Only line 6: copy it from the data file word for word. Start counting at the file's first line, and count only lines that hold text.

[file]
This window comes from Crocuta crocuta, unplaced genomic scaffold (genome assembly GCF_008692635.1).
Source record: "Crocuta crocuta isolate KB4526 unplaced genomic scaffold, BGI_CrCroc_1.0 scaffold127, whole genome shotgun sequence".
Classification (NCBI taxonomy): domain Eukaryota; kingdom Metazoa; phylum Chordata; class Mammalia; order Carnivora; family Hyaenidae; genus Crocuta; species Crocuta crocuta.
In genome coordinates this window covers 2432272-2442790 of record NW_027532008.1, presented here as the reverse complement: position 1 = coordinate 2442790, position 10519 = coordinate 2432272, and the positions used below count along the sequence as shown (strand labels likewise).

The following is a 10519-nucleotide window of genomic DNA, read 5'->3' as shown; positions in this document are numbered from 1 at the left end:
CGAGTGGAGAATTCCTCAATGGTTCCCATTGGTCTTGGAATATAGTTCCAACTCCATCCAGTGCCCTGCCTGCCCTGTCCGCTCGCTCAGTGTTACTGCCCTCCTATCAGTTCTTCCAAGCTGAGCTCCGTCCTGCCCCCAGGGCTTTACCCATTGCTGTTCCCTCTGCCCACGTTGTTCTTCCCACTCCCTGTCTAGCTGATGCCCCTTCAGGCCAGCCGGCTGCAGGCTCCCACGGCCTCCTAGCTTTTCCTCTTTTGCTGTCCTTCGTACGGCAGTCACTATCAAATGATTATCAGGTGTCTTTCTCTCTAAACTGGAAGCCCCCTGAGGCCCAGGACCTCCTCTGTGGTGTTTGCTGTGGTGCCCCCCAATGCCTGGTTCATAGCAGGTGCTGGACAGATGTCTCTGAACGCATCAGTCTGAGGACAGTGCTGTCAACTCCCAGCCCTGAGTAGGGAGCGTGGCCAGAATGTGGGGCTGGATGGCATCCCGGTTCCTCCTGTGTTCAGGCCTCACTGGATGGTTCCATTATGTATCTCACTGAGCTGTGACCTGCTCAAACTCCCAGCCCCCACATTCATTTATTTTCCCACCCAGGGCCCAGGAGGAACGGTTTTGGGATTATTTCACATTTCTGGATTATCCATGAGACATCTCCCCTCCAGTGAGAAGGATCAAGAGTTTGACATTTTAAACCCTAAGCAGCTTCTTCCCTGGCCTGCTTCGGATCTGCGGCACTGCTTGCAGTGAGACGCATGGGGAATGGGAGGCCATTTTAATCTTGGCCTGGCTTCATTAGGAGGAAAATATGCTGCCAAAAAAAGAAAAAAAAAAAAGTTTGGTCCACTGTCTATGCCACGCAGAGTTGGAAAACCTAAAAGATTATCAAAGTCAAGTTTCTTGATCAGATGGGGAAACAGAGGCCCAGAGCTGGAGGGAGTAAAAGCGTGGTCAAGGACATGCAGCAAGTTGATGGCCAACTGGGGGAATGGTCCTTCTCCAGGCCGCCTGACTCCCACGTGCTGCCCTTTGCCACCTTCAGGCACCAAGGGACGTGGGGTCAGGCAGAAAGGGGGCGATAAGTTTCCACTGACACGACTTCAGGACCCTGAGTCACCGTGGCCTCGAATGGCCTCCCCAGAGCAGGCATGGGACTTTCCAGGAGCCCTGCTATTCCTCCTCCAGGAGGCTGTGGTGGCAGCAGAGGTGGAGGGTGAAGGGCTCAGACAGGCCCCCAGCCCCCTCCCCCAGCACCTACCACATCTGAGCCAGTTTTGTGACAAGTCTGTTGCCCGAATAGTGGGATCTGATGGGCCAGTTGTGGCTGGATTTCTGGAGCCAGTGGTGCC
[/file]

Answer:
CGAGTGGAGAATTCCTCAATGGTTCCCATTGGTCTTGGAATATAGTTCCAACTCCATCCAGTGCCCTGCCTGCCCTGTCCGCTCGCTCAGTGTTACTGCCCTCCTATCAGTTCTTCCAAGCTGAGCTCCGTCCTGCCCCCAGGGCTTTACCCATTGCTGTTCCCTCTGCCCACGTTGTTCTTCCCACTCCCTGTCTAGCTGATGCCCCTTCAGGCCAGCCGGCTGCAGGCTCCCACGGCCTCCTAGCTTTTCCTCTTTTGCTGTCCTTCGTACGGCAGTCACTATCAAATGATTATCAGGTGTCTTTCTCTCTAAACTGGAAGCCCCCTGAGGCCCAGGACCTCCTCTGTGGTGTTTGCTGTGGTGCCCCCCAATGCCTGGTTCATAGCAGGTGCTGGACAGATGTCTCTGAACGCATCAGTCTGAGGACAGTGCTGTCAACTCCCAGCCCTGAGTAGGGAGCGTGGCCAGAATGTGGGGCTGGATGGCATCCCGGTTCCTCCTGTGTTCAGGCCTCACTGGATGGTTCCATTATGTATCTCACTGAGCTGTGACCTGCTCAAACTCCCAGCCCCCACATTCATTTATTTTCCCACCCAGGGCCCAGGAGGAACGGTTTTGGGATTATTTCACATTTCTGGATTATCCATGAGACATCTCCCCTCCAGTGAGAAGGATCAAGAGTTTGACATTTTAAACCCTAAGCAGCTTCTTCCCTGGCCTGCTTCGGATCTGCGGCACTGCTTGCAGTGAGACGCATGGGGAATGGGAGGCCATTTTAATCTTGGCCTGGCTTCATTAGGAGGAAAATATGCTGCCAAAAAAAGAAAAAAAAAAAAGTTTGGTCCACTGTCTATGCCACGCAGAGTTGGAAAACCTAAAAGATTATCAAAGTCAAGTTTCTTGATCAGATGGGGAAACAGAGGCCCAGAGCTGGAGGGAGTAAAAGCGTGGTCAAGGACATGCAGCAAGTTGATGGCCAACTGGGGGAATGGTCCTTCTCCAGGCCGCCTGACTCCCACGTGCTGCCCTTTGCCACCTTCAGGCACCAAGGGACGTGGGGTCAGGCAGAAAGGGGGCGATAAGTTTCCACTGACACGACTTCAGGACCCTGAGTCACCGTGGCCTCGAATGGCCTCCCCAGAGCAGGCATGGGACTTTCCAGGAGCCCTGCTATTCCTCCTCCAGGAGGCTGTGGTGGCAGCAGAGGTGGAGGGTGAAGGGCTCAGACAGGCCCCCAGCCCCCTCCCCCAGCACCTACCACATCTGAGCCAGTTTTGTGACAAGTCTGTTGCCCGAATAGTGGGATCTGATGGGCCAGTTGTGGCTGGATTTCTGGAGCCAGTGGTGCC